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State Department’s Attitude on Abrogation of Cremieux Decree Termed Surprising

May 9, 1943
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Surprise that the State Department “should be seeking to excuse and justify” the abrogation by Gen Giraud of the Cremieux Decree is expressed in an article published in the current issue of the New Republic in which it is pointed out that Giraud’s action has placed the Jews of Algeria “on an even lower basis than the Arabs.”

Analyzing the present status of the native Jews in Algeria, the author of the article, Varian Fry, who directed refugee work in France at one time, comes to the conclusion that the “unbiased specialist” of the State Department to whom the Undersecretary of State referred in his reply to Baron Edouard de Rothschild’s criticizm of Gen. Giraud’s action, either missed important points or was trying to evade them.

“Before the adoption of the Cremieux decree, the Jews, like the Arabs, had their own laws, their own courts, their own marital and inheritance customs,” Mr. Fry writes. “With the adoption of the Cremieux decree these disappeared. The Arabs still have these privileges but the Jews do not. Thus General Giraud’s decision places the Jews of Algeria on an even lower basis than the Arabs, for it deprives them of French citizenship without granting them even limited self-government, such as the Arab community enjoys.

“It has not yet been announced, if it has been decided, under just what conditions the Jews of Algeria may again become French citizens. Constitutionally, the law of 1919 ought now to apply to them. If it did, in theory at least, they would be able to resume their citizenship in three months by fulfilling certain conditions. But Mr. Welles’ informant says that in the near future a procedure will be established whereby native Algerian Jews who desire to become citizens may acquire citizenship.’ This can only mean that the law of 1919 has also been abrogated, at least insofar as it concerns the Jews of Algeria, In that case, the General’s decision deprives Jews of even the right enjoyed by the Arabs to become French citizens. If, later, the Jews are placed under the naturalization law of 1927, as modified in 1935 – the only other existing naturalization law available – it will be five years before they can resume full French citizenship and ten years before they can hold public offices open to French citizens.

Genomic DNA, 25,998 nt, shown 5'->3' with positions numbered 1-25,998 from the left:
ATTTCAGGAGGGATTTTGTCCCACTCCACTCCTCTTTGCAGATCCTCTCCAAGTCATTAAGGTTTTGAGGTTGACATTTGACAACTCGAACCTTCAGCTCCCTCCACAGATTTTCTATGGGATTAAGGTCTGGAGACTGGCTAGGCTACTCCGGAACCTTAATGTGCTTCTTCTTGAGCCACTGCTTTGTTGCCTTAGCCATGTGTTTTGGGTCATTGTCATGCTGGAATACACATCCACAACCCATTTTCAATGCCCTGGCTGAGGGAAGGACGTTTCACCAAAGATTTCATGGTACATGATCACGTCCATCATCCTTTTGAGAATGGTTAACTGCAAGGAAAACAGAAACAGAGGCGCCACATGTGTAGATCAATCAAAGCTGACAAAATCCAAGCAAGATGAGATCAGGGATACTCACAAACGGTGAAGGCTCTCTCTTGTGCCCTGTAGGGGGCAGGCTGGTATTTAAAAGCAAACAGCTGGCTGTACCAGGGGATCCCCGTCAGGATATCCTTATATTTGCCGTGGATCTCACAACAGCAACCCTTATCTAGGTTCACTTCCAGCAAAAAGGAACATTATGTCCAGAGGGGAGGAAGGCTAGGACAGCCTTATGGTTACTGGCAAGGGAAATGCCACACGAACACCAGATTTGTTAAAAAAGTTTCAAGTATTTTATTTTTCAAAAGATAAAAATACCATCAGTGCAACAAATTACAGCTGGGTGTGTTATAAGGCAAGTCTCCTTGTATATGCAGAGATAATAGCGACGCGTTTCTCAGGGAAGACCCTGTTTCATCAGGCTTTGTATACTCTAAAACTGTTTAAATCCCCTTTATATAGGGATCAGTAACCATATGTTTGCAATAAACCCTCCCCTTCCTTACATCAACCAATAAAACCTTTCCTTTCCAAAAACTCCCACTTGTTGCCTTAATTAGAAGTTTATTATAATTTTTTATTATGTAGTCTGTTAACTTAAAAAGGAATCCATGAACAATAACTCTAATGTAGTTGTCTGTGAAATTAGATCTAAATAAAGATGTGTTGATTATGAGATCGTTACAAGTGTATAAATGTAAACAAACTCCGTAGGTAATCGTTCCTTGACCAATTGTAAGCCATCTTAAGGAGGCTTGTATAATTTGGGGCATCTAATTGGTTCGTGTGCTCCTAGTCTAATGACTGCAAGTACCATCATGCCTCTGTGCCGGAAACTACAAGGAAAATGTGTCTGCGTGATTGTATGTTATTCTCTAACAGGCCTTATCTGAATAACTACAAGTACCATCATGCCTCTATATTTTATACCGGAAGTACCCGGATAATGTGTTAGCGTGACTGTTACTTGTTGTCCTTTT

STATUS OF JEWISH MEMBERS IN ELECTED BODIES REMAINS OBSCURE

“Furthermore,” the article continues, “while the Arabs enjoy limited representation in the Municipal and General Councils and the Financial Delegations, the Jews have no representation in these bodies as Jews. Those who were elected to these bodies were elected as French citizens. When Vichy’s abrogation of the Cremieux decree deprived them of their citizenship, they automatically lost their seats. Today they presumably have no representation at all, for although Giraud is said to have restored all public officials who were ousted because they were Jews, we have not been told even by Mr. Welles that he has restored the Jewish members of the elected bodies, Thus, in this respect also, General Giraud’s decision apparently places the Jews on an even lower footing than the Arabs.

“But what is perhaps most alarming of all is the assumption of legislative power implied in the decision. General Giraud might logically have announced that the territories under his control would return to the laws of the Republic. By announcing that some of those laws will be in effect and others not, he has arrogated to himself the powers of the French Parliament. And his decision to abrogate the Cremieux decree represents precisely the solution sought by the reactionary local administrators and planters, in defiance of Parliament. Furthermore, the fact that the native Jews of Algeria were the backbone of the Republican movement in North Africa and that depriving them of their citizenship may very well give the anti-Republicans a majority there, can hardly have been absent from the minds of those responsible for Giraud’s announcement,” Mr. Fry concludes.

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